If you prefer watching videos, click here: https://youtu.be/uqBt0HUBuLw
As I mentioned before, when our sailboat arrived at the back door, she didn’t have a name. However, Felicity certainly had her fair share of issues. But let’s be honest, as my photo implies, maybe we all have one or two!
Now, repairing a sailboat, though challenging, can also be a whole lot of fun. And it is perhaps for that reason so many other things seem more important. So, despite the best intentions and meticulous plans fixing Felicity often gets pushed to one side.
While most of her issues are minor, a few are significantly important. And if it weren’t for the internet’s sailing community, Rhonda and I wouldn’t have known where to start. We appreciate your videos and posts very much. They help us keep moving down through our to-do list and closer to sailing Felicity. So, a massive great thank you to all of you!
In my last post, I told you how I went about fixing Felicity’s Catalina Smile. Now, with the keel joint sealed and the surface faired out, she looks and feels great. But all of that work would have been pointless without addressing her corroded keel bolts.
Now, a disclaimer as every situation is different. This post is not meant to be a recommendation. I based my work on the research I did and my assessment of the keel bolts’ condition. I’ll leave you a few links to some interesting reading at the end of this post. It’s helpful to do some research.
I approached this project in three stages. First, I wanted to preserve the existing keel bolts. Second, re-enforce the wooden core of the keel stub.
And finally, sister some new stainless steel bolts into the cast iron keel.
What follows are the thoughts I had about my situation and the work that I did to prevent the old keel bolts from getting worse.
From the outside, the keel joint seemed primarily intact. When I ground back the damaged gel coat, I only found tiny little holes in the seal. And from all that I had read, there was a good chance the bond between the keel joint and the hull was still quite sound. On the inside, the nuts appeared to be fused to the bolts, so removing them wasn’t going to be easy. And with all the activity in our backyard, I couldn’t imagine lifting Felicity off her keel to take a better look at it.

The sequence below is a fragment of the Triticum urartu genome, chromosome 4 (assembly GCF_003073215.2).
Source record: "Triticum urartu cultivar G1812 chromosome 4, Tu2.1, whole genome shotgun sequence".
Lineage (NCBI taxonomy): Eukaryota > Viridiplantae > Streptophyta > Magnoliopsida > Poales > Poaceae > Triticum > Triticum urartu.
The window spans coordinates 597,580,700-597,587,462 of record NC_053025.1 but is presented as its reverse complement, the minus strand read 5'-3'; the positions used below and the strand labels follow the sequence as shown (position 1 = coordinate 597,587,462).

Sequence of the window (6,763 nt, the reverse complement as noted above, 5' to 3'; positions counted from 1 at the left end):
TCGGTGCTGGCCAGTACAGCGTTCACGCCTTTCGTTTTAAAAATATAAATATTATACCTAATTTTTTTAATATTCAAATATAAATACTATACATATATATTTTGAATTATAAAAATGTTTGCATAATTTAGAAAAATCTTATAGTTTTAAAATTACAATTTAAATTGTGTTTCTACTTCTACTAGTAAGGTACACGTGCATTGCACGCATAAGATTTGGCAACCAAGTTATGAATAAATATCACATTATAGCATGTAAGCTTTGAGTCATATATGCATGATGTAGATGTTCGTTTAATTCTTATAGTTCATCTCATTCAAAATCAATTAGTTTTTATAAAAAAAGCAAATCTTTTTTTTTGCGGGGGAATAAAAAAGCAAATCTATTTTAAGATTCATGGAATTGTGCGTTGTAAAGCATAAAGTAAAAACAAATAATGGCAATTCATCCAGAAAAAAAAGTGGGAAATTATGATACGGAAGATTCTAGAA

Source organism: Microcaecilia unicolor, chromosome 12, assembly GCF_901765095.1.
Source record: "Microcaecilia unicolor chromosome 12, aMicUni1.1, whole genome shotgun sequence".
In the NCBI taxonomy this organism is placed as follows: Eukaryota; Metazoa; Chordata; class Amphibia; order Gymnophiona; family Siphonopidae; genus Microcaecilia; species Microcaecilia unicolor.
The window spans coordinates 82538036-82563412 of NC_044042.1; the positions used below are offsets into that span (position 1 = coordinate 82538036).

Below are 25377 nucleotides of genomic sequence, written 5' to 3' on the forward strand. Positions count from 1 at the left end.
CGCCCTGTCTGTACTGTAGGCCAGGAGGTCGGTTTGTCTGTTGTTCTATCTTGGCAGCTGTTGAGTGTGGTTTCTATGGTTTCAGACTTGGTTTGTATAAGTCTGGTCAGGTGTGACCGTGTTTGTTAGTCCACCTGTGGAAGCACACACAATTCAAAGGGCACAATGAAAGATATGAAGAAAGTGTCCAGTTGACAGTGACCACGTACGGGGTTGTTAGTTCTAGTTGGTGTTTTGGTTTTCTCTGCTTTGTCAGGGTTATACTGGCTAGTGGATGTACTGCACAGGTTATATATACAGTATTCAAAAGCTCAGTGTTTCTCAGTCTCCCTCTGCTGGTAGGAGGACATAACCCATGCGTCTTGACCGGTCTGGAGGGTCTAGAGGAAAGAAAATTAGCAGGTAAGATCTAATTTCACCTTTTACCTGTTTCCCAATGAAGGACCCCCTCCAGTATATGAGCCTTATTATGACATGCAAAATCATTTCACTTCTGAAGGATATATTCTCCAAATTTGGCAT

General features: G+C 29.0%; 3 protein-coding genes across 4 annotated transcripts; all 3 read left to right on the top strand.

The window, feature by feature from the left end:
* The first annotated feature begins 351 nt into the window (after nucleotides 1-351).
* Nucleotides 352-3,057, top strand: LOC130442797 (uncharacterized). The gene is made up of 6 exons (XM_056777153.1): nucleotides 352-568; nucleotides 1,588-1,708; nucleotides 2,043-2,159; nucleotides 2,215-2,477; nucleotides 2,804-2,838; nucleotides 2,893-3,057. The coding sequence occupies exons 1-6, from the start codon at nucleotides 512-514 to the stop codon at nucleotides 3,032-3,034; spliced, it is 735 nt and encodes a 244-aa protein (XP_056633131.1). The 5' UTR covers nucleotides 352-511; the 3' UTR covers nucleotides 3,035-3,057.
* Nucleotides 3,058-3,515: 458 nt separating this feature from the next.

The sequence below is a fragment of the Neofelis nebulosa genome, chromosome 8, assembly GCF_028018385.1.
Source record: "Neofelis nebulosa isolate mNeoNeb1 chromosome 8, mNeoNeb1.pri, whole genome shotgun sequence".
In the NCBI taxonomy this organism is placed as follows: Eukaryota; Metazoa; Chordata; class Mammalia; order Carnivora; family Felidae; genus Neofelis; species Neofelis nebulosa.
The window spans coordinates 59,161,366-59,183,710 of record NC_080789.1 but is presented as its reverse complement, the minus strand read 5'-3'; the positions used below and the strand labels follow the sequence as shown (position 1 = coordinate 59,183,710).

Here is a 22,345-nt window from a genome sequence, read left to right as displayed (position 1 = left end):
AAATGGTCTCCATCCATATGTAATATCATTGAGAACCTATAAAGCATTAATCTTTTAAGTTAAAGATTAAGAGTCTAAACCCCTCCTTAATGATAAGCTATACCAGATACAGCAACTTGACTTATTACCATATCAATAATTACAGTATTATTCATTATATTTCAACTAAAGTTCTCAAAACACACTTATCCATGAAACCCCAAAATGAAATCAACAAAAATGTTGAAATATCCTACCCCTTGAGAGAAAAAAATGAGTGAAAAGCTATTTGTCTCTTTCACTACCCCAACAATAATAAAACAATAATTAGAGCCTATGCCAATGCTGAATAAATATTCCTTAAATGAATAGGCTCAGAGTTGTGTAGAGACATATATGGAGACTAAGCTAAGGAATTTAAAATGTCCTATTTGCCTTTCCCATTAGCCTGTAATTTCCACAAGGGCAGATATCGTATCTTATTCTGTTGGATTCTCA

To the best of my knowledge, Catalina’s can have either mild or stainless steel keel bolts. It’s easy to find out since mild steel is magnetic.
But wondering about the bolts’ integrity kept me awake at night. My thoughts seemed to wander, drifting from sensible to ridiculous and back again.
I thought about calling a marine surveyor, and probably will, before we get out on the lake. I also thought about tapping the bolts with a hammer to see if anything broke off. Even taking the “check-out-the-tires-on-a used-car” approach and give the bolts a jolly good kicking. But like I said, the mind tends to wander in the middle of the night.
Eventually, I ground off the end of a bolt to see what lay under the rust. It revealed the bright shiny steel of a healthy-looking keel bolt which I found reassuring. Looking at the shape of the corrosion on the bolt, I guessed they spent a lot of time sitting in a bilge full of water.
To preserve the bolts’ condition, I had to keep out the rain. Leaky deck fittings and portlights allowed water to seep into Felicity’s bilge. Since I still needed access to Felicity’s deck, I put up a makeshift mast, ran a line fore and aft then covered her with a tarp.
To stop the corrosion, I used a rust inhibitor that, according to the manufacturer, works well on rusty surfaces. Fortunately, I didn’t have to grind the bolt back to the shiny mild steel underneath.
I cleaned up the bolts with a wire brush and soapy water, then applied three coats of inhibitor. Each coat took about twenty minutes to dry, changing color from white to black. Once ready, I painted the bolts with galvanizing paint.
Now a bilge full of water, salt, fresh or otherwise, will not only corrode the keel bolts but over time may saturate the wooden core of the keel stub. So in my next post, I’ll tell you how I reinforced the keel stub to prepare for the new stainless steel keel bolts.
Again, if you’d like to see the video, click here, https://youtu.be/uqBt0HUBuLw.
Feel free to leave a comment or ask any questions below.
Thank you so much for visiting my blog, and until next time, jibe on y’all!
Q. Is the water in my bilge from the rain or from the sea
Q. Where can I read about keel bolts?
It’s Great to Be Back!
Hi, everyone. I am back on the blog. Sorry, it has been so long. Life happens, as I am sure you can appreciate, and blogging got shoved down the list. While the work on Felicity continues to progress, writing about it fell by the wayside.
Still, I am pleased to be back and announce that I’ve become passionate about making short videos. Not only about boat work but also about everyday life.